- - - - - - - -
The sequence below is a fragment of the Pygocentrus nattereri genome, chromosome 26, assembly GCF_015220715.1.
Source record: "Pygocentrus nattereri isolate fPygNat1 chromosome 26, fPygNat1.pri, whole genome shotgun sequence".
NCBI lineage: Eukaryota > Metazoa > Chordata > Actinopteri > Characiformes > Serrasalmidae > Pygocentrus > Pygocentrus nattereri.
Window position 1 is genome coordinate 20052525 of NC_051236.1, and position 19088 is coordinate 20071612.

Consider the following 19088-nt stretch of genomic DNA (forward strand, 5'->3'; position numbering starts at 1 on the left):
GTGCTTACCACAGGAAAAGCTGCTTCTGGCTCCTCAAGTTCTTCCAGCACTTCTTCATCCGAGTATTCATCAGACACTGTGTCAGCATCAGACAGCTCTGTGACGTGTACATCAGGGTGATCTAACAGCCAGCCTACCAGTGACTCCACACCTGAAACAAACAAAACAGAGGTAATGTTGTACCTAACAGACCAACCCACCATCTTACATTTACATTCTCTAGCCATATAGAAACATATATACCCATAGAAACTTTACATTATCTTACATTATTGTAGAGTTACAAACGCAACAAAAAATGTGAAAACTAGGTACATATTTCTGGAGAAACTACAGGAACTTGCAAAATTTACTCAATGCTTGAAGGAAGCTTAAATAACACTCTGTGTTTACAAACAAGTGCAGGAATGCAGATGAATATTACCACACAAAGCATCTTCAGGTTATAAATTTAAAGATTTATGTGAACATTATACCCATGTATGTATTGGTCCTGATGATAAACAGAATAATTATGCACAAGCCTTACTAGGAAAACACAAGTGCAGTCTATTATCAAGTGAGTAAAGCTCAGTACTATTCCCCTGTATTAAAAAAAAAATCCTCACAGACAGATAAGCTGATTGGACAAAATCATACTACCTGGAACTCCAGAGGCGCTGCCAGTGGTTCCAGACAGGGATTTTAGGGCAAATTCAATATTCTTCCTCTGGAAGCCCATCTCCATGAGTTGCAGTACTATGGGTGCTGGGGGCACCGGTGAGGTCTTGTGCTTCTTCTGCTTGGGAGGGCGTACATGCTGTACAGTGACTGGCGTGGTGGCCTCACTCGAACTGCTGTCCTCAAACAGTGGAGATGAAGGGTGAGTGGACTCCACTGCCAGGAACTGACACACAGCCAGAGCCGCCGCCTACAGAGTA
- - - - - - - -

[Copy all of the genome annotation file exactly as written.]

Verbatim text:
The sequence below is a fragment of the Pygocentrus nattereri genome, chromosome 26, assembly GCF_015220715.1.
Source record: "Pygocentrus nattereri isolate fPygNat1 chromosome 26, fPygNat1.pri, whole genome shotgun sequence".
NCBI lineage: Eukaryota > Metazoa > Chordata > Actinopteri > Characiformes > Serrasalmidae > Pygocentrus > Pygocentrus nattereri.
Window position 1 is genome coordinate 20052525 of NC_051236.1, and position 19088 is coordinate 20071612.

Consider the following 19088-nt stretch of genomic DNA (forward strand, 5'->3'; position numbering starts at 1 on the left):
GTGCTTACCACAGGAAAAGCTGCTTCTGGCTCCTCAAGTTCTTCCAGCACTTCTTCATCCGAGTATTCATCAGACACTGTGTCAGCATCAGACAGCTCTGTGACGTGTACATCAGGGTGATCTAACAGCCAGCCTACCAGTGACTCCACACCTGAAACAAACAAAACAGAGGTAATGTTGTACCTAACAGACCAACCCACCATCTTACATTTACATTCTCTAGCCATATAGAAACATATATACCCATAGAAACTTTACATTATCTTACATTATTGTAGAGTTACAAACGCAACAAAAAATGTGAAAACTAGGTACATATTTCTGGAGAAACTACAGGAACTTGCAAAATTTACTCAATGCTTGAAGGAAGCTTAAATAACACTCTGTGTTTACAAACAAGTGCAGGAATGCAGATGAATATTACCACACAAAGCATCTTCAGGTTATAAATTTAAAGATTTATGTGAACATTATACCCATGTATGTATTGGTCCTGATGATAAACAGAATAATTATGCACAAGCCTTACTAGGAAAACACAAGTGCAGTCTATTATCAAGTGAGTAAAGCTCAGTACTATTCCCCTGTATTAAAAAAAAAATCCTCACAGACAGATAAGCTGATTGGACAAAATCATACTACCTGGAACTCCAGAGGCGCTGCCAGTGGTTCCAGACAGGGATTTTAGGGCAAATTCAATATTCTTCCTCTGGAAGCCCATCTCCATGAGTTGCAGTACTATGGGTGCTGGGGGCACCGGTGAGGTCTTGTGCTTCTTCTGCTTGGGAGGGCGTACATGCTGTACAGTGACTGGCGTGGTGGCCTCACTCGAACTGCTGTCCTCAAACAGTGGAGATGAAGGGTGAGTGGACTCCACTGCCAGGAACTGACACACAGCCAGAGCCGCCGCCTACAGAGTA